- WRS is stateless (cookies are overridden after each page load).
Other interesting features of Web Rendering Service are explained by Jamie Alberico.
- WRS is the name that represents the collective elements used in Google’s rendering service.
- WRS reads HTTP response and header;
- Googlebot’s first priority is not to degrade the user experience so it uses a “crawl rate limit”.
The end result would look something like this.
How Does Google Determine What Needs to be sent to the WRS?
Batch Optimized Rendering
Rendering is expensive. To reduce the costs of rendering, Google came out with a patent (which may or may not be used).
The patent is called: Batch-optimized render and fetch architecture.
What is this service doing?
It sets-up a virtual clock to stop rendering after a while and skips resources that are not critically relevant for rendering.
From the documentation, here is what Google skips while using Batch Optimized Rendering:
- Google Analytics
- Advertising Systems
- Duplicated Embedded Objects
How Can You Improve Rendering for SEO?
A lot of stuff can help your crawl budget and the rendering of the page. Remember this, what is good for the user, Googlebot will like it.
Here are a few advises that Martin Splitt gave:
Tip #2: Use Tree shaking to remove unused code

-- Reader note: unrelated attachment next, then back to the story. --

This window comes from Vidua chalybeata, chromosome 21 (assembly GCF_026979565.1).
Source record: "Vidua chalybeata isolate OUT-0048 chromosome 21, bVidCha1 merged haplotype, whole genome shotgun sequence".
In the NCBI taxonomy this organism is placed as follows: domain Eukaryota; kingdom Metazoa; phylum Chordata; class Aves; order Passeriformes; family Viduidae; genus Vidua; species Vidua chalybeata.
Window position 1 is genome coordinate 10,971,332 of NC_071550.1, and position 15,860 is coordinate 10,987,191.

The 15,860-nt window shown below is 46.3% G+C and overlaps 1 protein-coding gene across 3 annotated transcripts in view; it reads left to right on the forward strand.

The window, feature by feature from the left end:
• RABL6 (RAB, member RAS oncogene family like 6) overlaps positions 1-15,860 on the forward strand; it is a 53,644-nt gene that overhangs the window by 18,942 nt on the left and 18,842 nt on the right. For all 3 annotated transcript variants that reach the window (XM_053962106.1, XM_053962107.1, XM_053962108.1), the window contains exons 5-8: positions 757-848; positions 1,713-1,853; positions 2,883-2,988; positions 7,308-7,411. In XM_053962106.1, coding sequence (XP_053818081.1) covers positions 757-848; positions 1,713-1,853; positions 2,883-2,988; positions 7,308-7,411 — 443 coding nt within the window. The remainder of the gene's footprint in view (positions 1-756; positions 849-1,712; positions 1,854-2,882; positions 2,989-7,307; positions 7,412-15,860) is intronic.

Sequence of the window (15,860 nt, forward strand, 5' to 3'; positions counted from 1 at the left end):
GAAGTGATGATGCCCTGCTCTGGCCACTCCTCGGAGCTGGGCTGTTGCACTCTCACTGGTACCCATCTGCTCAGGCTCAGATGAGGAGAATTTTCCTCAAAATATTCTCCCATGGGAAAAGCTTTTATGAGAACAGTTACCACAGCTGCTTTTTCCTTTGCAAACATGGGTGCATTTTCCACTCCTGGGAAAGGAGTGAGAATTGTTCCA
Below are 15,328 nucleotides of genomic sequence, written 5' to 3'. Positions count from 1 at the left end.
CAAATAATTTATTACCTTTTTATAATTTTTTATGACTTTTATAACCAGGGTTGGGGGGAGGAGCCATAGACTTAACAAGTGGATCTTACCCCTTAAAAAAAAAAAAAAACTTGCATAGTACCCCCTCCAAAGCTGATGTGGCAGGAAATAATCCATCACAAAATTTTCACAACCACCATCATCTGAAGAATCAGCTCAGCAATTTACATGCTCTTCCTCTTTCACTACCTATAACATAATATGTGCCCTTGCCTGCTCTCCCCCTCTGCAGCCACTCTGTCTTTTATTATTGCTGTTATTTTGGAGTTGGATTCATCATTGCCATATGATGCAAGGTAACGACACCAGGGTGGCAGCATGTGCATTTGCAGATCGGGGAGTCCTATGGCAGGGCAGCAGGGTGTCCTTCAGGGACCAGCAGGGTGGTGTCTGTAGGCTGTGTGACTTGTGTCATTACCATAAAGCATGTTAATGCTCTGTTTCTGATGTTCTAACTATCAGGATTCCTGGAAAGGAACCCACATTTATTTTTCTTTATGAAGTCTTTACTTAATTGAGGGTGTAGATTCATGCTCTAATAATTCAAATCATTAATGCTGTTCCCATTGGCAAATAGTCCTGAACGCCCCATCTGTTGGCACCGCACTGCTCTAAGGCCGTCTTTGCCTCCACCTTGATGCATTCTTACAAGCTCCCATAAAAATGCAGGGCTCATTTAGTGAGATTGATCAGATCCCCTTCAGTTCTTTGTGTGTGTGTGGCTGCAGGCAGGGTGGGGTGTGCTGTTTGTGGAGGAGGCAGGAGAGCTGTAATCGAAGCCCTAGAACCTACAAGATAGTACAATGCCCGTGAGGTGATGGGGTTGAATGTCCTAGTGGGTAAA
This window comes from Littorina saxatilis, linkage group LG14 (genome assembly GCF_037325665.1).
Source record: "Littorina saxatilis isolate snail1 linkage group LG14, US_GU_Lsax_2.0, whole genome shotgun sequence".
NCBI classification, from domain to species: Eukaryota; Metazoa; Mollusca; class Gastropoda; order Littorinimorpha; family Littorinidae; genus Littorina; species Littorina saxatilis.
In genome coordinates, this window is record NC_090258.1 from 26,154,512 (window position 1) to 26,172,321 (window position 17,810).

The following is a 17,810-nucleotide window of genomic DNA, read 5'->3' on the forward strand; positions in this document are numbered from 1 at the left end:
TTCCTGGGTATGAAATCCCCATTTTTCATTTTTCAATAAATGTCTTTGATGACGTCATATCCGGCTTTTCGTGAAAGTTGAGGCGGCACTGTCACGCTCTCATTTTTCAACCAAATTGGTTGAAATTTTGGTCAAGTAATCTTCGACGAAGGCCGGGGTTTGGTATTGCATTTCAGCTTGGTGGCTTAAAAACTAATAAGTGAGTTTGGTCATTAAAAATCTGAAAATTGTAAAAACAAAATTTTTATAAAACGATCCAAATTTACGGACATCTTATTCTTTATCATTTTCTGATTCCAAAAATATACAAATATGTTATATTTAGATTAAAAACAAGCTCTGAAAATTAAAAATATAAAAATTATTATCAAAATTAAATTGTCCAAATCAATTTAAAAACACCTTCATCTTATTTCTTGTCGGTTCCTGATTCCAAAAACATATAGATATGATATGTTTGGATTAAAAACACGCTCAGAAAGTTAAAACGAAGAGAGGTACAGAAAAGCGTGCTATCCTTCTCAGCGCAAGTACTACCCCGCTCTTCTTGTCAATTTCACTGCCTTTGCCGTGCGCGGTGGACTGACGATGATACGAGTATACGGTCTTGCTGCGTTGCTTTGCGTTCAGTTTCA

Tip #4: Bundle your code, but split it into reasonable bundles.
This is it!
When Does Googlebot Stop Rendering
In batch optimized rendering patent, we have seen how a virtual clock might stops the rendering of a web page, which, in Martin’s words, is “ridiculously long” and should not be a concern for SEOs.
In new discussion, Martin Splitt mentions that the rendering system stops rendering “when the event loop is empty”. (Explanation starting around 26:40 mark)
What Happens with Idle Loops
Idle task such as setTimeout are set to run faster in Googlebot.
Other Useful SEO Content on Rendering
How to diagnose my site’s rendering?
If you want to see how Google renders your website, you can use Google’s Rich Results testing tool. This will give you an idea of whether or not Google is capable of rendering your web pages properly.
Careful with APIs
If you use an API that is required to load content on the page, and that API blocks Googlebot in robots.txt, then Google won’t be able to render the page.
A very special thanks to Martin Splitt for sharing this amount of useful information on what is rendering and how Google renders a website.
SEO Strategist at Tripadvisor, ex- Seek (Melbourne, Australia). Specialized in technical SEO. Writer in Python, Information Retrieval, SEO and machine learning. Guest author at SearchEngineJournal, SearchEngineLand and OnCrawl.